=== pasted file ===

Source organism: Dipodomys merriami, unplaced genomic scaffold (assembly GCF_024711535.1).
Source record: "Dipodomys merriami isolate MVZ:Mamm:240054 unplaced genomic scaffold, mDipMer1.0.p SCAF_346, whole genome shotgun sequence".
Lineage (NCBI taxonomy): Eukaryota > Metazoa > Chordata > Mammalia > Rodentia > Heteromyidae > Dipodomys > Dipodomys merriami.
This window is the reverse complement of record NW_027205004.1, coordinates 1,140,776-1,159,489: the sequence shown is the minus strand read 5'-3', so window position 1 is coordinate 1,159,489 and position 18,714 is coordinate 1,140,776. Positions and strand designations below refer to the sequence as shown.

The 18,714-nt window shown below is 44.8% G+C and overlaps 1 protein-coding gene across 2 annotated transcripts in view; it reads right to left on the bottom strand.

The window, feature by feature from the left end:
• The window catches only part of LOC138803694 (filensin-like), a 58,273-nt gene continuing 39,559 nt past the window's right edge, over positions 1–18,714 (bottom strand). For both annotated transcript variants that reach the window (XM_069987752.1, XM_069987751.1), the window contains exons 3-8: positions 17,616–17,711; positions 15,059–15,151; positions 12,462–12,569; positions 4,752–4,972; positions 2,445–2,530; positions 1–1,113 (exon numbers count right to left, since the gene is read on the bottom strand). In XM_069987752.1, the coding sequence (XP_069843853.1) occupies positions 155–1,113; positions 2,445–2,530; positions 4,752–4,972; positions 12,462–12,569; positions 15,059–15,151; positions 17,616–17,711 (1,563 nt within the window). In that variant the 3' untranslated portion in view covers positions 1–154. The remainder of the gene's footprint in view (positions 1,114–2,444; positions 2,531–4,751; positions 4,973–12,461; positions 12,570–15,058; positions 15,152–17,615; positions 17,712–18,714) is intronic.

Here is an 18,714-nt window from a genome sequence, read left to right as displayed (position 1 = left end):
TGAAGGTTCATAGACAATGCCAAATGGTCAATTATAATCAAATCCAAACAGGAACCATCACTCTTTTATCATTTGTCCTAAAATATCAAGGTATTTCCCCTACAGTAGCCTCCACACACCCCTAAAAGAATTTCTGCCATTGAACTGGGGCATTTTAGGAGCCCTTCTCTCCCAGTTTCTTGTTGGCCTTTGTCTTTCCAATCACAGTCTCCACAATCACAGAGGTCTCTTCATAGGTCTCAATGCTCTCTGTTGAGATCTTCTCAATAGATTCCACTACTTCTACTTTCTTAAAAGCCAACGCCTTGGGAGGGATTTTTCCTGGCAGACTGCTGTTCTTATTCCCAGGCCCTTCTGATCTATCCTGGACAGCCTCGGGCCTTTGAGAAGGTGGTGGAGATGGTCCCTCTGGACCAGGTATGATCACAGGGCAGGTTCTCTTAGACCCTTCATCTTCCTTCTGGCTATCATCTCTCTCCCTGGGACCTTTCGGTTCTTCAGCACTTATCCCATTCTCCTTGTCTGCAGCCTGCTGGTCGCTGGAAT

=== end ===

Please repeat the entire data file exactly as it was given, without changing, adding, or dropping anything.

Source organism: Dipodomys merriami, unplaced genomic scaffold (assembly GCF_024711535.1).
Source record: "Dipodomys merriami isolate MVZ:Mamm:240054 unplaced genomic scaffold, mDipMer1.0.p SCAF_346, whole genome shotgun sequence".
Lineage (NCBI taxonomy): Eukaryota > Metazoa > Chordata > Mammalia > Rodentia > Heteromyidae > Dipodomys > Dipodomys merriami.
This window is the reverse complement of record NW_027205004.1, coordinates 1,140,776-1,159,489: the sequence shown is the minus strand read 5'-3', so window position 1 is coordinate 1,159,489 and position 18,714 is coordinate 1,140,776. Positions and strand designations below refer to the sequence as shown.

The 18,714-nt window shown below is 44.8% G+C and overlaps 1 protein-coding gene across 2 annotated transcripts in view; it reads right to left on the bottom strand.

The window, feature by feature from the left end:
• The window catches only part of LOC138803694 (filensin-like), a 58,273-nt gene continuing 39,559 nt past the window's right edge, over positions 1–18,714 (bottom strand). For both annotated transcript variants that reach the window (XM_069987752.1, XM_069987751.1), the window contains exons 3-8: positions 17,616–17,711; positions 15,059–15,151; positions 12,462–12,569; positions 4,752–4,972; positions 2,445–2,530; positions 1–1,113 (exon numbers count right to left, since the gene is read on the bottom strand). In XM_069987752.1, the coding sequence (XP_069843853.1) occupies positions 155–1,113; positions 2,445–2,530; positions 4,752–4,972; positions 12,462–12,569; positions 15,059–15,151; positions 17,616–17,711 (1,563 nt within the window). In that variant the 3' untranslated portion in view covers positions 1–154. The remainder of the gene's footprint in view (positions 1,114–2,444; positions 2,531–4,751; positions 4,973–12,461; positions 12,570–15,058; positions 15,152–17,615; positions 17,712–18,714) is intronic.

Here is an 18,714-nt window from a genome sequence, read left to right as displayed (position 1 = left end):
TGAAGGTTCATAGACAATGCCAAATGGTCAATTATAATCAAATCCAAACAGGAACCATCACTCTTTTATCATTTGTCCTAAAATATCAAGGTATTTCCCCTACAGTAGCCTCCACACACCCCTAAAAGAATTTCTGCCATTGAACTGGGGCATTTTAGGAGCCCTTCTCTCCCAGTTTCTTGTTGGCCTTTGTCTTTCCAATCACAGTCTCCACAATCACAGAGGTCTCTTCATAGGTCTCAATGCTCTCTGTTGAGATCTTCTCAATAGATTCCACTACTTCTACTTTCTTAAAAGCCAACGCCTTGGGAGGGATTTTTCCTGGCAGACTGCTGTTCTTATTCCCAGGCCCTTCTGATCTATCCTGGACAGCCTCGGGCCTTTGAGAAGGTGGTGGAGATGGTCCCTCTGGACCAGGTATGATCACAGGGCAGGTTCTCTTAGACCCTTCATCTTCCTTCTGGCTATCATCTCTCTCCCTGGGACCTTTCGGTTCTTCAGCACTTATCCCATTCTCCTTGTCTGCAGCCTGCTGGTCGCTGGAAT